I ran to the kitchen. My feet squelched when they slapped against the floor. I took the phone and tossed it for an instant as its screen flashed orange before I finally got control: "Yes?"

"Good evening, this is Mrs Longby. The flat below? What is going on up there? It sounded terrible, what an awful racket! My daughters are too scared to come out of their room."

I recognised that tart, nasal voice before she said where she was calling from. It was the mother of the three blonde girls. "Sorry, Mrs Longby. It's fine, it was just my dad."

There was a pause. "Is that Kim?" Mrs Longby said. "Are you alright? What happened? You're sounding shaky. Did your dad do something to you?"

Bird drifted down the hall into the kitchen and stopped in the corner of the room, gazing at the fridge. I was momentarily stunned that she remembered my name when I was certain only Mum knew what her daughters were called. I opened my mouth. "He...he..." The words wouldn't come. It looked as though something was catching up with me. All those easy lies I had told, now I couldn't lie when I really needed to. "He..." I gritted my teeth together.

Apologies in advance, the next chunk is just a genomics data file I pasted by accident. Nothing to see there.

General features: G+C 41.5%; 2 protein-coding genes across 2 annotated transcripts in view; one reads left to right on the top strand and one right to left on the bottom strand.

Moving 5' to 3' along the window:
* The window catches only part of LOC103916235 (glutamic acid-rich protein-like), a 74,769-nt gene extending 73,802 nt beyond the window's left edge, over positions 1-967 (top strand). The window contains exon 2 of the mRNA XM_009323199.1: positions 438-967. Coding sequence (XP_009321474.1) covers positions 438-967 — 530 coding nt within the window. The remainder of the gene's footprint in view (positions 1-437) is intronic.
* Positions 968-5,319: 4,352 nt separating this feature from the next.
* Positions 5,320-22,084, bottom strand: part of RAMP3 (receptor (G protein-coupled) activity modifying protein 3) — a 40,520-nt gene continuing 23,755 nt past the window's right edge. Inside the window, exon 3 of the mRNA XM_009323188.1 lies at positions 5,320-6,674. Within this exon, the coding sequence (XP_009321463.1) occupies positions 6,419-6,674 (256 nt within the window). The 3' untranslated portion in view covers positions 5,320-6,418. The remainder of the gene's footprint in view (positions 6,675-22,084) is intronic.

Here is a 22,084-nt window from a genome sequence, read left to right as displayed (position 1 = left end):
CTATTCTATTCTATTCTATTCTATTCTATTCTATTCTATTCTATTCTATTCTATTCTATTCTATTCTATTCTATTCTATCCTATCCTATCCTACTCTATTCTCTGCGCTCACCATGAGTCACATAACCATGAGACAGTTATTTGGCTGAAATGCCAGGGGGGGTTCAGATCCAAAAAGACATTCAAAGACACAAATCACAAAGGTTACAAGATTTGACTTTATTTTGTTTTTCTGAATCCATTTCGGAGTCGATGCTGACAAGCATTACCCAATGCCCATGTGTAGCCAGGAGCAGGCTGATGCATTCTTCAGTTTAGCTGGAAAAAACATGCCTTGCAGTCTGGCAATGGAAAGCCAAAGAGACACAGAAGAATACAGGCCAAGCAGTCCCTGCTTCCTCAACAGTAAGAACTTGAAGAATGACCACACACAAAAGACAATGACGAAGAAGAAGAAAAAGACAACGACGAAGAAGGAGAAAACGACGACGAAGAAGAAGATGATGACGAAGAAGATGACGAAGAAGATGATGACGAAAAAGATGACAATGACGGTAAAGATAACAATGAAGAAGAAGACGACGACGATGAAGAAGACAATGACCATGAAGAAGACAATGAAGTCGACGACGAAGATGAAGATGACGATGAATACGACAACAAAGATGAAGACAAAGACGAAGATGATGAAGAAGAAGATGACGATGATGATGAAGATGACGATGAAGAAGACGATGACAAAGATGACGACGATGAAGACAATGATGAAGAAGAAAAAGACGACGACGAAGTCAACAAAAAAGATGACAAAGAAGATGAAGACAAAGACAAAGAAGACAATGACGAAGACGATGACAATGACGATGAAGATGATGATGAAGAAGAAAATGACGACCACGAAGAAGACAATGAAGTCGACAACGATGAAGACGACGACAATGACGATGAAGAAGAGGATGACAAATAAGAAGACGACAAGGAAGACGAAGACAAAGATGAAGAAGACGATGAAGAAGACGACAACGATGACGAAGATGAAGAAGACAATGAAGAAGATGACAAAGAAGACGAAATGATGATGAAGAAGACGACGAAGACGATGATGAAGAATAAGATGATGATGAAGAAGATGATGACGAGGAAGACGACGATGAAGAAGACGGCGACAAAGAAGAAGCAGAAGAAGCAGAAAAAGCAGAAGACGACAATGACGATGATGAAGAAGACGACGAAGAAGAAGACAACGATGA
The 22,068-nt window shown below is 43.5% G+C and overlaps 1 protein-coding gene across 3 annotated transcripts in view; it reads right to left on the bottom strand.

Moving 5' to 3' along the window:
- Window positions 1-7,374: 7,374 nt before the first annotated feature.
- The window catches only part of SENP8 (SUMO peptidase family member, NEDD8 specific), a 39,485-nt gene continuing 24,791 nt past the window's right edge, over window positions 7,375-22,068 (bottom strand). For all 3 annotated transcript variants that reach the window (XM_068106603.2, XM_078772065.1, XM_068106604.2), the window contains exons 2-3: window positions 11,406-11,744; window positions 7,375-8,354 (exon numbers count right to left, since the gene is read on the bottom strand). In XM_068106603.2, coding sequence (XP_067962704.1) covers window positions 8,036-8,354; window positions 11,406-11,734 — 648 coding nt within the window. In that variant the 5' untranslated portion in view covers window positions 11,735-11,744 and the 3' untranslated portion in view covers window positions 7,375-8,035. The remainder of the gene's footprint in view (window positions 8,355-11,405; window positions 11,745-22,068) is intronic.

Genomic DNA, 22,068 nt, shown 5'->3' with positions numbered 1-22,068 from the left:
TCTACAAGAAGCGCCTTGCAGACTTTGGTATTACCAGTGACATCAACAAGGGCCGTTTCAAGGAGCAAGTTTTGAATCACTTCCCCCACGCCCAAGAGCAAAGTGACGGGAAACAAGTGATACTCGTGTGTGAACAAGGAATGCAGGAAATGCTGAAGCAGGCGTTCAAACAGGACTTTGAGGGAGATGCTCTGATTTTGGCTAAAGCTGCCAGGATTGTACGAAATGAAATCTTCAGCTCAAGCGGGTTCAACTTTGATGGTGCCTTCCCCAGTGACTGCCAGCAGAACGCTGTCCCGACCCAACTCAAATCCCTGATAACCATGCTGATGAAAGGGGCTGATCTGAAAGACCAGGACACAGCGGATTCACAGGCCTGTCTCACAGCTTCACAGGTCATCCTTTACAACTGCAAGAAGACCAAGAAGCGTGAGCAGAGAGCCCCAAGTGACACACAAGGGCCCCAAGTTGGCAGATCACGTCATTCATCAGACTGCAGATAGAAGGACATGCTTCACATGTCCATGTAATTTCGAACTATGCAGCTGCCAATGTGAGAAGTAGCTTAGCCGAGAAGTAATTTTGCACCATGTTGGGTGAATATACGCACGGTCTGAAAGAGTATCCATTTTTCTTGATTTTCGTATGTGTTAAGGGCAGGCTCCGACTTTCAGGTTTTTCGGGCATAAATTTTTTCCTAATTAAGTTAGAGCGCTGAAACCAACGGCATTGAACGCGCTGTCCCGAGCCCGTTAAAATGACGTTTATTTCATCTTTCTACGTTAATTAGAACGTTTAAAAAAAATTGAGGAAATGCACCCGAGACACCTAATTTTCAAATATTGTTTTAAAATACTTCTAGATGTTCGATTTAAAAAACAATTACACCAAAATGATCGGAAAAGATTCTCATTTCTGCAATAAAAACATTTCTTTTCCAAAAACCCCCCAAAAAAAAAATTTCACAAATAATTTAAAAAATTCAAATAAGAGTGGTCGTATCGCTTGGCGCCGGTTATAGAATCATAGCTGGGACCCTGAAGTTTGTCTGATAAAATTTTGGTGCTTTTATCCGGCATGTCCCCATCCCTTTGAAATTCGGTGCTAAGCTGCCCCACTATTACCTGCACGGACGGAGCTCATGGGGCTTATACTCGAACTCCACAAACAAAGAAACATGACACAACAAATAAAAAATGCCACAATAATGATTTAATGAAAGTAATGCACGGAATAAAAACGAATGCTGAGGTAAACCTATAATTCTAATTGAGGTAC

"I'm calling the police," Mrs Longby told me forcefully, and I could see her on the other end cupping her hand over her phone so as not to upset her daughters.

"Don't!" I gasped, and then felt a right idiot, so added. "I've already called them."

"Good boy," Mrs Longby said approvingly, and I remembered why I didn't like her so much. She had a tendency to treat little children like pets. "Do you want me to wait with you until they arrive?"

Would she get suspicious if I turned her down?

"No. I think I'll be alright," I said, and I hoped I injected it with another wavering uncertainty that she wouldn't have the heart to insist. "Thank you."

"Okay, but I'll be putting in a call to the police as well."

Before I could protest, she switched off with a business-like click.

I switched off the phone and turned to Bird. "I know the town better than you do."

She looked insulted but nodded. Yes.

"I could help you get out of Enclave, or find somewhere to hide."

Bird shook her head like she didn't want me to go with her, but I wanted to get out of the flat. It was beginning to smell. I had left bloody tracks in the hallway and the keypad on the phone was slippery, maybe with cold sweat, maybe other things. Besides, the police were on their way and we needed to hurry, and more importantly I wasn't going to let her go on her own.


Thank you for reading!

Best, Zen :D